At the end of October, for three nights in a row, a few hours before dawn, strange cries reached me. The first time I heard them, I shook off sleep and staggered upstairs, thinking one of my kids was in the grip of a nightmare. I was wrong. The cries were multiple and coming from outside—outside, but nearby. Coyotes.
I’d seen coyotes before, but singly, never in a pack. Those three nights of yips, whines, and whistles were something else. I thought maybe the coyotes were calling to one another and gathering after their hunt, but I recently did a little research and read how, in October and November, the young disperse, and such cries communicate the establishment of new territory, like an auditory fence.
Whatever the reason for the ruckus, my spaniel Mocha and I have since found evidence of the coyotes’ presence—scat, of course, and mysterious scents, which Mocha has picked up with some especially intent sniffing. The coyotes had come close.
Something else I learned in my research was that coyotes are sometimes called “song dogs.” Isn’t that lovely? Lately, I’ve been noticing how musical, in general, nature is, particularly in autumn. The state of the foliage and possibly a quality in the atmosphere seem to amplify the shufflings, rustlings, flutters, and stirs in and under the trees. Even rain sounds different in the woods this time of year, pinging a flatter patter on the dry foliage, almost a thud. Our walks sound different, too. The fallen leaves amplify our steps with a fragrant crunch, crunch, crunch. Geese honk overhead; closer, crows caw, chickadees chirp, squirrels chatter. Wind teases the trees, and leaves answer with a crackle, as they topple through the canopy, then sway to the ground.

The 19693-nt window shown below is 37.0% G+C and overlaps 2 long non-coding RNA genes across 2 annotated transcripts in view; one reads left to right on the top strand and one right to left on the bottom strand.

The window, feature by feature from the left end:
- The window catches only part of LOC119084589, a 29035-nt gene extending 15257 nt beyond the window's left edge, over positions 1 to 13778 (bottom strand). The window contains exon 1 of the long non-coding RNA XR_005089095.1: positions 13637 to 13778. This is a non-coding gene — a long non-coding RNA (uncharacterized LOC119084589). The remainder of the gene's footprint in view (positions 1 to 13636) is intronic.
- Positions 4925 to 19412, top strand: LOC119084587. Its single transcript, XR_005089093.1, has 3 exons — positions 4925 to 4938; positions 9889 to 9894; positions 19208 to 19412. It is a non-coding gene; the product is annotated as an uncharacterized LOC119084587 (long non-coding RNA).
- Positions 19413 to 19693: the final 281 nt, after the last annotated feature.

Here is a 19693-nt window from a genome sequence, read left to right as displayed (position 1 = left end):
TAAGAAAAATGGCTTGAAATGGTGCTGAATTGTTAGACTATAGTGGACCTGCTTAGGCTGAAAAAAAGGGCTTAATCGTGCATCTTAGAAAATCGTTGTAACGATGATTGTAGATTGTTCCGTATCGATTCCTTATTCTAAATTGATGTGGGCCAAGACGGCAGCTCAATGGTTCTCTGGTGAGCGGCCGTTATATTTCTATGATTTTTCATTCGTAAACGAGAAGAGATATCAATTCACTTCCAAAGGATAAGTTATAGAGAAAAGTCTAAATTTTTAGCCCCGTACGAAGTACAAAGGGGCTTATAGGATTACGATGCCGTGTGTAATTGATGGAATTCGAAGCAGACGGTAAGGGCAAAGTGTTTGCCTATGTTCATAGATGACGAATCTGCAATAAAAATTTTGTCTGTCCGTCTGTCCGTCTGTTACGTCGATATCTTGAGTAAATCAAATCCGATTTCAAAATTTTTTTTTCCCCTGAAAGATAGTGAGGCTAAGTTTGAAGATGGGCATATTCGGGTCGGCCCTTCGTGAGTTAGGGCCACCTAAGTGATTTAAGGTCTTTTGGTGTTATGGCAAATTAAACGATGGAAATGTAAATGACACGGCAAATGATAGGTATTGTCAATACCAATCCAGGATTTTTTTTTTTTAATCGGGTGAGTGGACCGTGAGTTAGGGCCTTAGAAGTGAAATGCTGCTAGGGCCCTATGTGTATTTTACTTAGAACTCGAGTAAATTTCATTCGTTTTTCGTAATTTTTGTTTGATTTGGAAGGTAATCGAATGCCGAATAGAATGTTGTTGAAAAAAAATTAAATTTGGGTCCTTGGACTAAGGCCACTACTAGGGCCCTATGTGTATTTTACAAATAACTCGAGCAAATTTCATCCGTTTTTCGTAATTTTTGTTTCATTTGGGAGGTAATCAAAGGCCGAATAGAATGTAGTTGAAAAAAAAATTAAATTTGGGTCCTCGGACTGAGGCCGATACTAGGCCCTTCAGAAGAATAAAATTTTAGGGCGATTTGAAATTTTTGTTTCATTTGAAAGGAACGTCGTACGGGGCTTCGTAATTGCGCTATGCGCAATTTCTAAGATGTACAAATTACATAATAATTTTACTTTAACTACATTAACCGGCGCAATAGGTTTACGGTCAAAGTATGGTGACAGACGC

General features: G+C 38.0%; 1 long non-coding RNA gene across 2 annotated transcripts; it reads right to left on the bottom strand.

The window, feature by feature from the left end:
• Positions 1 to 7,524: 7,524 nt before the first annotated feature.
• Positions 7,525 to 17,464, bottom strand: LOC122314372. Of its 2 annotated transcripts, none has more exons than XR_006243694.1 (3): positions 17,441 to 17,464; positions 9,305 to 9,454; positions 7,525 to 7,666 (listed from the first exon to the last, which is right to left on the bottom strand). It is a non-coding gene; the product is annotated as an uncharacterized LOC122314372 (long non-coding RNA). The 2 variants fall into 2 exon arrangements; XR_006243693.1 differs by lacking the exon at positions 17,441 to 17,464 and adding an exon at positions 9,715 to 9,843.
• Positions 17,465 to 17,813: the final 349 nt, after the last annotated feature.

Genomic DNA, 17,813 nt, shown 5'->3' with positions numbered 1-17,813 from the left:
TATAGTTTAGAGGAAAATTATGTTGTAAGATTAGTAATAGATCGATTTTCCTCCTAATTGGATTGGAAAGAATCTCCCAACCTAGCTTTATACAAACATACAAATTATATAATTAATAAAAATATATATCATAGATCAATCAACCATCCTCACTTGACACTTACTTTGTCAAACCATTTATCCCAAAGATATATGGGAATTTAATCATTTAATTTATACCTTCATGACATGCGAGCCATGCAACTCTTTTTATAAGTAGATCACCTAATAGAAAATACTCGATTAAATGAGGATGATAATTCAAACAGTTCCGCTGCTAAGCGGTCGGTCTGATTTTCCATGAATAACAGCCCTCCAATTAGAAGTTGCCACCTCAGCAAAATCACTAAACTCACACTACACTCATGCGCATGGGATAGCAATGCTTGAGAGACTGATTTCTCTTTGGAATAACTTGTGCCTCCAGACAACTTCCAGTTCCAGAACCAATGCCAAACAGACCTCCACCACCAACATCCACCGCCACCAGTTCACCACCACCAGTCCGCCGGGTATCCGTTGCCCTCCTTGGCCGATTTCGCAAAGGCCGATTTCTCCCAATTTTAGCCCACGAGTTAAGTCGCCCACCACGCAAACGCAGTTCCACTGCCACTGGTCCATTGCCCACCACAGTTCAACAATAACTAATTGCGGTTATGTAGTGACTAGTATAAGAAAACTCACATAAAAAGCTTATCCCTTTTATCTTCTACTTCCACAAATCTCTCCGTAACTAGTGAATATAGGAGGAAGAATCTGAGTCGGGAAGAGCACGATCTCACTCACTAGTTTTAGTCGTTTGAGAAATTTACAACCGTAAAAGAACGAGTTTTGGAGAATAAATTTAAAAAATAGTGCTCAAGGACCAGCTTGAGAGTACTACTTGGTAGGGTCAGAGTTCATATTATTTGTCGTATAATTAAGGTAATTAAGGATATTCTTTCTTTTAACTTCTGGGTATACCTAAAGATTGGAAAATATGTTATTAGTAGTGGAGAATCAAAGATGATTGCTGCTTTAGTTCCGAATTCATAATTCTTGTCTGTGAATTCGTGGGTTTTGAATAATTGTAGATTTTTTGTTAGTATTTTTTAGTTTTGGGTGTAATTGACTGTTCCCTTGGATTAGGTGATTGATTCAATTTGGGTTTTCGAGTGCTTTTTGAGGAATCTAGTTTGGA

So many sounds from the woods, but not coyotes. We haven’t heard them since those three nights in October. Still, it comforts me to know they’re there, among any number of creatures I’ll never hear or see, the woodland wild that lives beyond the range of my senses.
I like to imagine those secrets deep in the woods—or maybe not so deep. Close but apart. What a beautiful adjacency. I wish more of the world were wooded, not for hunting, not for hiking, not for any kind of exploring. Just left alone by the likes of us.